5 Things About Canada’s Motion M-103

How should we be thinking about M-103?

Here in Canada, the private member’s motion by Liberal backbencher Iqra Khalid has been causing some consternation. As with most things political and legal, the result has been a great deal of misunderstanding about what is actually said, and where the arguments really lie in the debate over the motion. Unfortunately, this has become a bit of a political Rorschach test (with people seeing their own political boogeymen in the issue regardless of the facts), meaning that fair-minded people can get easily confused as to the issues. So here are some points that we Christians should be considering when thinking and discussing this topic.

1) This is a motion, not a bill. There is a very big difference in parliamentary procedure between a bill (which if passed becomes law), and a motion of Parliament (which if passed can only change the rules in parliament at most, and usually simply records the will of parliament). You can see this in the text of the motion, which instructs a Parliamentary committee to do research on a defined set of terms. You can check out this short backgrounder for more information.

2) Religious Discrimination really is a problem. It’s hard to argue that there aren’t people who have hatreds of Muslims in Canada (even evidenced in the pushback the member bringing the motion has faced). In at least one (possibly deranged) case, it has led to violence. As people who are in favour of religious tolerance (i.e. religious people being allowed to be openly religious in our society), Christians generally should be ready to oppose unjustified religious discrimination, whether it is focussed on us as Christians, or on any other religious group. In this way, the motion makes some good statements about dealing with religious discrimination.

3) There really is racism in Canada, and some of it expresses through the hatred of perceived “foreign” religions. Again, this is not particularly a controversial point. Some people (both in support of Muslims, and those opposed to Muslims) mischaracterize their feelings in terms of race. As we will see in a moment, part of the discussion does have to be about language, and so this is more of a complicating factor than it would first appear. That said, as a people purchased by Christ from every tribe and tongue and nation, and who affirm that all humans carry the image of God, we cannot support racial discrimination either, and indeed need to be openly opposing it. Here again, the motion has much Christians can applaud.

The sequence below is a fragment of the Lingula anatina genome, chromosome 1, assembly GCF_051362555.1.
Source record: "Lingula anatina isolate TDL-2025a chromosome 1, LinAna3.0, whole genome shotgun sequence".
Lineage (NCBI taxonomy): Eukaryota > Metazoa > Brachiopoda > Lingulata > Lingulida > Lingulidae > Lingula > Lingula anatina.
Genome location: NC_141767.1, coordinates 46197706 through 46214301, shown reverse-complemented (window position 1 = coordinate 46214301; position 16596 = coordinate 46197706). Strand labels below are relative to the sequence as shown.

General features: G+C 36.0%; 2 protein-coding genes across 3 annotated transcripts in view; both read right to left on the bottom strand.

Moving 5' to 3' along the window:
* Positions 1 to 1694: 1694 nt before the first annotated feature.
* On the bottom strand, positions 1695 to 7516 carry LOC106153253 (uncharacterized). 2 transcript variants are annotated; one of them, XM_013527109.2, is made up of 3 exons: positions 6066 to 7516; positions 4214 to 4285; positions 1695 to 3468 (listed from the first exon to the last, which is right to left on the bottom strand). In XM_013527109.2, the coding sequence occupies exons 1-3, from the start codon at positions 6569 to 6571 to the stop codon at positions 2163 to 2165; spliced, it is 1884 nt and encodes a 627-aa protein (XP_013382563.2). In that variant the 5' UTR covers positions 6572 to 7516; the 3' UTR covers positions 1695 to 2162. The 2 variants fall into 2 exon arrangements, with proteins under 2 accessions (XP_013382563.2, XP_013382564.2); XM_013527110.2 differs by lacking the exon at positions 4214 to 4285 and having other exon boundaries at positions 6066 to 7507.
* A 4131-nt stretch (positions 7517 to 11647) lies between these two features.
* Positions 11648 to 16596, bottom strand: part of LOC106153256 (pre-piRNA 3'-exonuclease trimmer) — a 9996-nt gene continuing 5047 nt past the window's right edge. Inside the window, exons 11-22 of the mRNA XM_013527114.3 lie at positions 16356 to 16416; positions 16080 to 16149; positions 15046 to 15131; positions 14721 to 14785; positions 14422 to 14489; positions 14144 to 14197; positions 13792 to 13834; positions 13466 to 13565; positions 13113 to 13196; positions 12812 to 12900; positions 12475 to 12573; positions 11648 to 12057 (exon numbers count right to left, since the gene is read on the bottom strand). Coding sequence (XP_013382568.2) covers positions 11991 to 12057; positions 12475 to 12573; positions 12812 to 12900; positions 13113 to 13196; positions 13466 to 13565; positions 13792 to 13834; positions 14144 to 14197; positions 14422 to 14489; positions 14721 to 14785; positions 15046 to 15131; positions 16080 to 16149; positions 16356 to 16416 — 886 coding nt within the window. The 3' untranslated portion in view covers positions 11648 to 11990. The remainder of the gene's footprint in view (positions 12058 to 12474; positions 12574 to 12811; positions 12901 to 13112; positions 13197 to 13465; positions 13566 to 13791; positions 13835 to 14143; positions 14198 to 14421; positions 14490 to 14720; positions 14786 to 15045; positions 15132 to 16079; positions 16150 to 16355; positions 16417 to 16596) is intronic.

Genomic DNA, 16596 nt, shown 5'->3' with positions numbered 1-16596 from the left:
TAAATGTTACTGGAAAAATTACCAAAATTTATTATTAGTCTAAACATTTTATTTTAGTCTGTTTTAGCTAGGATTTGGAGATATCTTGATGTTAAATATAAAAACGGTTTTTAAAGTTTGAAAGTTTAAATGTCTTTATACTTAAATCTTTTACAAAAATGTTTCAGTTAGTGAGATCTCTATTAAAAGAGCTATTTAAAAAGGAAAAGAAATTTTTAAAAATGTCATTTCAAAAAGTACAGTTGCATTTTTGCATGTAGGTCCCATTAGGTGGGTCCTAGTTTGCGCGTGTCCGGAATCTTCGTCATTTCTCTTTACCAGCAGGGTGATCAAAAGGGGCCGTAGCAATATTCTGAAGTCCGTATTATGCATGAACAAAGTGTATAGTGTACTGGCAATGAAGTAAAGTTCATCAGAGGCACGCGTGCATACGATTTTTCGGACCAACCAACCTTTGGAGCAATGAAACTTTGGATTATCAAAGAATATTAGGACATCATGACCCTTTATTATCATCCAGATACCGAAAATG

4) The issue is language. Contrary to public opinion at present, Islam is not a race any more than Christianity is. Thus, while we need to oppose unjust religious discrimination, and racism, we need to be careful not to conflate the two. The Muslim teacher I have had the best conversations with happened to be a redhead from Newfoundland, who has a whiter complexion than I do, and I have spent more time in the Middle East than he has. Similarly, as Mark Noll has pointed out, the average Christian globally is a woman living in sub-Saharan Africa. Thus I would point out that the juxtaposition of systematic racism with what is termed “Islamophobia” is going to cause confusion. To oppose the teachings of any religion is not in itself racist. While Christians need to oppose unjust racial and religious discrimination, we need to be careful to keep open the possibility of disagreeing over religious beliefs.

5) The Term Islamophobia is (a large) part of the issue Here the issue is going to depend largely on how you read the word. If Islamophobia refers to the irrational fear and hatred of Muslim people, there is valid reason to oppose it. As with any fear and hatred of people made in the image of God (regardless of what they believe), Christians must be at the forefront of opposing it. However, recent cultural movements have tended to mobilize the term “phobia” as a means of discrediting all criticism of the thing ostensibly feared. While the applicability of the terms in those cases can be debated elsewhere, when it comes to a creed or religion, applying the phobia moniker may chill free discussion of those creeds or religions.Where this may work against free speech, Christians need to be vigilant, since evangelism, and even internal religious debate within Christianity (as well as within Islam) may be chilled.

Online Reading (Feb. 12, 2017)

The articles I’m reading this morning (and some of what I’m thinking about them).

Music: Ajith Fernando on the benefits of music to our Christian devotions (I go acapella since I can’t play the piano)

Prayer: Scotty Smith prays through the difference between condemnation and conviction

Politics: Should we be building a wall on our southern border, and getting the Americans to pay for it?

Law: American border agents with the authority to detain Canadians on Canadian soil? This was probably a bad idea before Trump.